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The Impact of Heel Pain

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The Impact of Heel Pain

Have you ever experienced a sharp pain in your heel for no apparent reason? One of the causes of heel pain is a condition called plantar fasciitis. It is caused by inflammation of the plantar fascia, the tissue connecting the heel bone to the toes. The plantar fascia serves as a ‘shock absorber’ for the arch of the foot.

The patient typically experiences a stabbing sensation in the foot, especially when getting out of bed in the morning. It is not unusual for the pain to subside with movement or stretching. The pain tends to reoccur after prolonged sitting, standing, or walking.

Causes include weight, age, activity, and even gender. Certain activities that place stress on the heel (running, dancing) also play a role. Women are also more prone then men, especially when pregnant.

Too much tension in the plantar fascia can cause small tears in the tissue. When left untreated, the damage worsens and surgery may be warranted. Physical therapy plays an important role to reduce pain and help avoid surgery.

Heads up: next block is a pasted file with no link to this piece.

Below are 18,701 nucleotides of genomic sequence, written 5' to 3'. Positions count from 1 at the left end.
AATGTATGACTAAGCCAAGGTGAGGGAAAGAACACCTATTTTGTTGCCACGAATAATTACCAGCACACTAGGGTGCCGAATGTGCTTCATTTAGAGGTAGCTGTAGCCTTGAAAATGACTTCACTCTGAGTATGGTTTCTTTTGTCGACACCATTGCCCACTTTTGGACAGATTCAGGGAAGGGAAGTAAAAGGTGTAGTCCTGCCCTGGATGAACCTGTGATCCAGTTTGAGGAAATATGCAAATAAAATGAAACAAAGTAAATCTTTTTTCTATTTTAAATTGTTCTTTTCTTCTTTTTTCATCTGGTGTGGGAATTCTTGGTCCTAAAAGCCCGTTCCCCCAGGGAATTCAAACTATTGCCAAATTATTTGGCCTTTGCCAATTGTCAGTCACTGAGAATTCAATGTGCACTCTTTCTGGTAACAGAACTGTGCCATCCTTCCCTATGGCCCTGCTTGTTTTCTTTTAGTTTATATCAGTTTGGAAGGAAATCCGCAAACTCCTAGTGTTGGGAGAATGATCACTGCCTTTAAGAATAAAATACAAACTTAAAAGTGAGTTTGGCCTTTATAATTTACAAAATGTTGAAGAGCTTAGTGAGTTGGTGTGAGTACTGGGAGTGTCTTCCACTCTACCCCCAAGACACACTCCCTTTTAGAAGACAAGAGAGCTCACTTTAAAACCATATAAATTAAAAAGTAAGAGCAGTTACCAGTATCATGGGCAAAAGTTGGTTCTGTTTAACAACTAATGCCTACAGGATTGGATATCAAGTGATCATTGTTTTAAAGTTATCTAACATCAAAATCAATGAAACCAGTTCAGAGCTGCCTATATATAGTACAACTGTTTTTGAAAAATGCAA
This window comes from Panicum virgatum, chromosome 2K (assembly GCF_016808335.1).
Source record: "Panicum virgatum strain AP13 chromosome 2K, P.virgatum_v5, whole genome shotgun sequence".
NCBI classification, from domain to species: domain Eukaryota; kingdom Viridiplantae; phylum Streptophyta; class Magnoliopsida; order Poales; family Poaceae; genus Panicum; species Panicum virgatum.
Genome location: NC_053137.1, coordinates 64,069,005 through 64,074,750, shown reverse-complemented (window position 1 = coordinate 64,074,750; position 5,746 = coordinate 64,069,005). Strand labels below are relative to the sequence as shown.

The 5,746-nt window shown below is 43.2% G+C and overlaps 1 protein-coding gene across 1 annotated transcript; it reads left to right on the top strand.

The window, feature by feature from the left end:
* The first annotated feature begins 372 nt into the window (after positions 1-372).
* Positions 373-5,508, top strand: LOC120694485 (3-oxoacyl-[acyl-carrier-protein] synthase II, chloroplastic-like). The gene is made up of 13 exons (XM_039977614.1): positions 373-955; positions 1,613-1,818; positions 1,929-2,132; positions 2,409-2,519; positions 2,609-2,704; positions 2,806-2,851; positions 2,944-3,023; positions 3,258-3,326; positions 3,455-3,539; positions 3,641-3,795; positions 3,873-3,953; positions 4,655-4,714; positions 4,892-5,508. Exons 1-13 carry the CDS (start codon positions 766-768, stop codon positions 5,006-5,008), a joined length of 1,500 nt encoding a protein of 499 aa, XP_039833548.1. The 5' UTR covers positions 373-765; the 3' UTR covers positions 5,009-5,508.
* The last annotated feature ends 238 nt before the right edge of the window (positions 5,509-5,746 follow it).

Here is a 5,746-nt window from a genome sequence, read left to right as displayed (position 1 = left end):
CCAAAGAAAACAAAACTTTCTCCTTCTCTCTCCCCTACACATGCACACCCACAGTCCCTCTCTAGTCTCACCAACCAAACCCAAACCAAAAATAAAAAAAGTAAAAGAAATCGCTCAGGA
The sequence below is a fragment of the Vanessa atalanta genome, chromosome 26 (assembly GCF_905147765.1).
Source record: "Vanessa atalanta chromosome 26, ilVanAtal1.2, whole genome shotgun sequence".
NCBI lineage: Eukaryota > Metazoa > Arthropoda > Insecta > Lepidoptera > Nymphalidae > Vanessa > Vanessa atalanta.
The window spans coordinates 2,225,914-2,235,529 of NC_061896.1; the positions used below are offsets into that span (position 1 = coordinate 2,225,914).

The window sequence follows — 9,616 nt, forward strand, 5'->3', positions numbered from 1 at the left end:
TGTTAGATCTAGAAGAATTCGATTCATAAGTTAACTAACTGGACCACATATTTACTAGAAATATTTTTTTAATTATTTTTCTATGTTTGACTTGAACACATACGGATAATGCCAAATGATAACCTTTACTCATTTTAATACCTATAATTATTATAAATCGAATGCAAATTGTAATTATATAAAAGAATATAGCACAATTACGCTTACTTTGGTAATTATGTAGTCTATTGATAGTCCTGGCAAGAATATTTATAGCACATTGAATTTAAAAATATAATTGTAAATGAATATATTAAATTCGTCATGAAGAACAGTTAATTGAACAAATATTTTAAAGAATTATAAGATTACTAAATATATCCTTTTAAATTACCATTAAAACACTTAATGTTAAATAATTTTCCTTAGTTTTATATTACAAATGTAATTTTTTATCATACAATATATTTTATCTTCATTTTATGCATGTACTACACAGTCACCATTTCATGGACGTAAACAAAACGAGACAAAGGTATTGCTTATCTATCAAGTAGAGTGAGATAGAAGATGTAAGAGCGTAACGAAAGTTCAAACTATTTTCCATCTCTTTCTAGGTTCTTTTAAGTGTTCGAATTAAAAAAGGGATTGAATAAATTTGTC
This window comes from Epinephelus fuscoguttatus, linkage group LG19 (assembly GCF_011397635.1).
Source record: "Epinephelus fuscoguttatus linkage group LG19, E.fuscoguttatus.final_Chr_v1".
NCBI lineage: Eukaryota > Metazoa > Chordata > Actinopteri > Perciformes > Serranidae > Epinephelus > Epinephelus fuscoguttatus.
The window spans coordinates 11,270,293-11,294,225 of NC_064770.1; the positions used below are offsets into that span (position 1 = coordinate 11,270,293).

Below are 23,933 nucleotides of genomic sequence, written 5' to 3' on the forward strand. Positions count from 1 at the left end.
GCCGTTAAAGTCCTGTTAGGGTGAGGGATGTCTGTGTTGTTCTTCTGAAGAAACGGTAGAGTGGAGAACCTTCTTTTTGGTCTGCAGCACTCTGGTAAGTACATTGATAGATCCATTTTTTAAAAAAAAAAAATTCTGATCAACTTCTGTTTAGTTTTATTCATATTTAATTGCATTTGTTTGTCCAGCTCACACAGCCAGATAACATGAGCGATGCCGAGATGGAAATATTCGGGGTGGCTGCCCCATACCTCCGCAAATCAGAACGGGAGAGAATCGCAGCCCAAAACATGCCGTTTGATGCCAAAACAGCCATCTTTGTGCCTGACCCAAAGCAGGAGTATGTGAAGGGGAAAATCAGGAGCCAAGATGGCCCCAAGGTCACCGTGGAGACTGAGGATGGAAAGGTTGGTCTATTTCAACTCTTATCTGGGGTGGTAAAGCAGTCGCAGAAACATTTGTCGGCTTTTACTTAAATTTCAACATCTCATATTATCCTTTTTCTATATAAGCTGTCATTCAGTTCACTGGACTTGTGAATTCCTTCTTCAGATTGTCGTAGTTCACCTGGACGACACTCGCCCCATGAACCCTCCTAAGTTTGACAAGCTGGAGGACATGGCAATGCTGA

Importance of Exercise

Often, people who suffer from plantar fasciitis have tighter and weaker foot muscles. The physical therapist will conduct a detailed evaluation of the strength, flexibility and stability of the muscles and ligaments around your foot and ankle to determine the best course of action.

The right exercise program can strengthen the ankle and foot muscles, which reduces the strain on the plantar fascia. This helps break the cycle of pain and discomfort.

The physical therapist may also decide to combine exercises for plantar fasciitis with orthopedic shoe inserts. These are specially made inserts that are built to conform to the unique shape and arches of your feet. Pain medication (as prescribed by your physician), ice and rest are also helpful.

 

Stepping in the Right Direction

Surgery is an option but should be considered as the last resort.

Plantar fasciitis is best treated with a combination of exercise and lifestyle modification. As a weight bearing structure, your feet are under constant stress and strain every day. Healing can take several weeks (or months) and a physical therapist will work with the patient every step of the way. The best course of action is to work closely with a Physiotherapist and/or Exercise Physiologist and continue with the prescribed home treatment program.

We are committed to your health and wellness goals. If you know someone who is experiencing heel or foot pain, ask him or her to call us today. We look forward to hearing from you. Physical therapy is a step in the right direction.

 

Information from www.therapynewsletter.com

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